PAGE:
The embarrassing ranking in Worcestershire comes after two previous active travel funding bids fell far short of expectations, with the county council receiving just over half of the £1.3 million it had bid for, and means that Active Travel England will be “withholding funding until improvements are made” and that the council is banned from making any new bids.

> Worcestershire again misses out on funding after highways boss said lockdown cycling was “just a phase”

“Our funding is limited and we need to invest it in areas where we are likely to achieve our long-term outcomes,” Active Travel England said in a letter to the council.

“Unfortunately, we have assessed that the evidence you have provided does not demonstrate the minimum levels of local leadership and/or delivery track record that we require.”

Mike Rouse, the council’s cabinet member for highways and transport, said: “It is disappointing that Active Travel England decided to override our fair and reasonable ‘level one’ rating and put us at ‘level zero’ instead, potentially cutting us off from funding opportunities.

“I have written to the new Secretary of State at the Department for Transport to voice my concern at this assessment, and I have invited her to come to Worcestershire, to hear our plans and see the difference increased government funding could make to the county.

“We felt we were able to rate ourselves at ‘level one’ for our performance, as we have delivered a number of schemes to improve cycling and walking routes and we have more proposals on the way. We spend more than £20m per year on active travel measures.”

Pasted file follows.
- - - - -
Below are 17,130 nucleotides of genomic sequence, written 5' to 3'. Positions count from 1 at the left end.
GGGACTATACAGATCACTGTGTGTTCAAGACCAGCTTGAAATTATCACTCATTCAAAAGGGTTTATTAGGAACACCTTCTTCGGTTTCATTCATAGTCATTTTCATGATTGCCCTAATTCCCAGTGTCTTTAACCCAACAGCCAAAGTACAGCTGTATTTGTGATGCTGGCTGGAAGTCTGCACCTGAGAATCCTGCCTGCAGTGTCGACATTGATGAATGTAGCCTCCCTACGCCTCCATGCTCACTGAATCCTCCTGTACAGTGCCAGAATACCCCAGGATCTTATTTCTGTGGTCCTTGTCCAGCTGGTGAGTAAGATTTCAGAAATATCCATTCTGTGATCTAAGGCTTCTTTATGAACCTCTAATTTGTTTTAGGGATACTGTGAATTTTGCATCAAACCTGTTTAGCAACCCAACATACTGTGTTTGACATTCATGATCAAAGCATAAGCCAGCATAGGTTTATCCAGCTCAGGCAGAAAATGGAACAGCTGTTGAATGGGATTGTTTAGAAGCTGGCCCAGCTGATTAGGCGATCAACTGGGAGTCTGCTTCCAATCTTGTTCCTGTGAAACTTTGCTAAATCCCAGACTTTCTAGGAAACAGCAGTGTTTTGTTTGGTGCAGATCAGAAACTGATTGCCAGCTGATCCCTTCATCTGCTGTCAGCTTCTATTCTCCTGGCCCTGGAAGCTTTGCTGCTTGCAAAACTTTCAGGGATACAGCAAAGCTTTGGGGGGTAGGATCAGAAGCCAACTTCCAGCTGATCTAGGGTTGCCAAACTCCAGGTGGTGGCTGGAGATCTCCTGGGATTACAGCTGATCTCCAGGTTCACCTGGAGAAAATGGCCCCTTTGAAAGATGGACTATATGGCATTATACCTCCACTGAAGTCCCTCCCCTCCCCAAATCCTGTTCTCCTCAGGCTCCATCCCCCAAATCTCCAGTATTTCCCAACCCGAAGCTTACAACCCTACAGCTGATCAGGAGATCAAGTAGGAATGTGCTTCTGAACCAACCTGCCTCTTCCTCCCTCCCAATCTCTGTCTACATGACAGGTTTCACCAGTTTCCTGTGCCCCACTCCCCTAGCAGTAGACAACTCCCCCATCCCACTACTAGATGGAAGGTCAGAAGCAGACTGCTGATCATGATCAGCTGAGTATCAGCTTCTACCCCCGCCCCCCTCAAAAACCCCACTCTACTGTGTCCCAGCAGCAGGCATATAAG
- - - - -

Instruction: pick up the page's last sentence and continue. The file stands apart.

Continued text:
> Extension of cycling ban in Worcester city centre 'an embarrassment'

This week’s news isn’t the first time that Worcestershire County Council have fallen short when it comes to active travel schemes.

In 2020, the council received only half of the money it bid for during the first and second tranches of emergency active travel funding, after its then-cabinet member for highways, Alan Amos, had described the rise in cycling during lockdown as “just a phase”.

Amos’s position on cycling had long been under scrutiny, after the councillor was one of the leading advocates for the 2018 ban on cycling in Worcester city centre.

Speaking at the time, he said that those who rode bikes in the area were “dangerous and selfish” and “wretched people”.

04 October 2022, 11:38
Remco debuts rainbow stripes at Binche-Chimay-Binche
04 October 2022, 10:58
Caption competition

‘What do you mean, placed you higher on their list of cycling's greatest ever seasons?

Shameless plug, I know, but it’s still a cracking photo…

04 October 2022, 10:27
“It’s ridiculously unforgiving for any cyclist”: The reality of cycling to school in Belfast

Here’s more Cycle to School Week content for you this morning, as university lecturer (and Spurs fan, but we’ll let him away with it after the weekend) Dom Bryan shared a rather revealing insight into the realities of riding a bike to school on a busy Tuesday morning in North Belfast:

Responding to Dom’s eye-opening video – in which he argues that certain junctions and road layouts make cycling for a child “almost impossible” – the Northern Ireland branch of Cycling UK tweeted: “It’s a miracle any kid cycles to school… This scenario is endemic across the country and needs to change. Safe, connected cycle lanes [are] required.”

Another cyclist praised the video and noted that there are “so many similar stories across Northern Ireland.”